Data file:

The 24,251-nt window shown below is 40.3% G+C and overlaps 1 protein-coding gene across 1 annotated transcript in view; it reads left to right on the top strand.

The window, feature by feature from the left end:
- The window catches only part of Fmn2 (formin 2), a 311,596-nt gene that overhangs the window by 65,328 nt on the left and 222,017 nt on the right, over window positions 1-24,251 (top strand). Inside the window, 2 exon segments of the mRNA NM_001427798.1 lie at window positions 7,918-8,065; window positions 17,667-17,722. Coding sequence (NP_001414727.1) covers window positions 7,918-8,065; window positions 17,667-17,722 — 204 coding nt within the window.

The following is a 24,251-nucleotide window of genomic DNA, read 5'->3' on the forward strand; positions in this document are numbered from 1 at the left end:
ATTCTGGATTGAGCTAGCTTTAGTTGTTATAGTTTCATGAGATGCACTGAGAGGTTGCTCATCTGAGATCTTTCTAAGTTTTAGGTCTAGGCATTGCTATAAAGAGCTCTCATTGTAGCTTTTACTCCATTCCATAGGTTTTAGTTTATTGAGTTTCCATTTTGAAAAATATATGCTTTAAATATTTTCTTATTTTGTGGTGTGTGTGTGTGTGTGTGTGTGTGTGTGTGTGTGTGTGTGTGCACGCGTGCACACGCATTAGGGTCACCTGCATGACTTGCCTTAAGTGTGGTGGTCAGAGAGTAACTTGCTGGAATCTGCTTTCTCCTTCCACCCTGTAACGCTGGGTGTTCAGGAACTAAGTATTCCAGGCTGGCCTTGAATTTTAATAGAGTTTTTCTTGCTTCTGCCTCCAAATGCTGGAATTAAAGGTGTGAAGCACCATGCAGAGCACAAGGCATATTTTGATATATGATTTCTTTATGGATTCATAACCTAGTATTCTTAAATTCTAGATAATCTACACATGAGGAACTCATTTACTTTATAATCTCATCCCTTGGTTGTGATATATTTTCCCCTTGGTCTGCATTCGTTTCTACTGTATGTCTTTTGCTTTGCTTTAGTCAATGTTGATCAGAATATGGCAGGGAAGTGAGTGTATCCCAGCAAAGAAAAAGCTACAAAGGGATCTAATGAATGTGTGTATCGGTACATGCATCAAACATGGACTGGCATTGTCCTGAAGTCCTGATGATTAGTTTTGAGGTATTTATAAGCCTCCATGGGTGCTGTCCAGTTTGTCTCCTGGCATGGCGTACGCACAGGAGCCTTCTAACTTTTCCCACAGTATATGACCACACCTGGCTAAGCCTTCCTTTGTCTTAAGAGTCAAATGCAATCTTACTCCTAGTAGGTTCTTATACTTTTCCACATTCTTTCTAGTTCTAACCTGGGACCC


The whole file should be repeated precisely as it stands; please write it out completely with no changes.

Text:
The 24,251-nt window shown below is 40.3% G+C and overlaps 1 protein-coding gene across 1 annotated transcript in view; it reads left to right on the top strand.

The window, feature by feature from the left end:
- The window catches only part of Fmn2 (formin 2), a 311,596-nt gene that overhangs the window by 65,328 nt on the left and 222,017 nt on the right, over window positions 1-24,251 (top strand). Inside the window, 2 exon segments of the mRNA NM_001427798.1 lie at window positions 7,918-8,065; window positions 17,667-17,722. Coding sequence (NP_001414727.1) covers window positions 7,918-8,065; window positions 17,667-17,722 — 204 coding nt within the window.

The following is a 24,251-nucleotide window of genomic DNA, read 5'->3' on the forward strand; positions in this document are numbered from 1 at the left end:
ATTCTGGATTGAGCTAGCTTTAGTTGTTATAGTTTCATGAGATGCACTGAGAGGTTGCTCATCTGAGATCTTTCTAAGTTTTAGGTCTAGGCATTGCTATAAAGAGCTCTCATTGTAGCTTTTACTCCATTCCATAGGTTTTAGTTTATTGAGTTTCCATTTTGAAAAATATATGCTTTAAATATTTTCTTATTTTGTGGTGTGTGTGTGTGTGTGTGTGTGTGTGTGTGTGTGTGTGTGTGCACGCGTGCACACGCATTAGGGTCACCTGCATGACTTGCCTTAAGTGTGGTGGTCAGAGAGTAACTTGCTGGAATCTGCTTTCTCCTTCCACCCTGTAACGCTGGGTGTTCAGGAACTAAGTATTCCAGGCTGGCCTTGAATTTTAATAGAGTTTTTCTTGCTTCTGCCTCCAAATGCTGGAATTAAAGGTGTGAAGCACCATGCAGAGCACAAGGCATATTTTGATATATGATTTCTTTATGGATTCATAACCTAGTATTCTTAAATTCTAGATAATCTACACATGAGGAACTCATTTACTTTATAATCTCATCCCTTGGTTGTGATATATTTTCCCCTTGGTCTGCATTCGTTTCTACTGTATGTCTTTTGCTTTGCTTTAGTCAATGTTGATCAGAATATGGCAGGGAAGTGAGTGTATCCCAGCAAAGAAAAAGCTACAAAGGGATCTAATGAATGTGTGTATCGGTACATGCATCAAACATGGACTGGCATTGTCCTGAAGTCCTGATGATTAGTTTTGAGGTATTTATAAGCCTCCATGGGTGCTGTCCAGTTTGTCTCCTGGCATGGCGTACGCACAGGAGCCTTCTAACTTTTCCCACAGTATATGACCACACCTGGCTAAGCCTTCCTTTGTCTTAAGAGTCAAATGCAATCTTACTCCTAGTAGGTTCTTATACTTTTCCACATTCTTTCTAGTTCTAACCTGGGACCC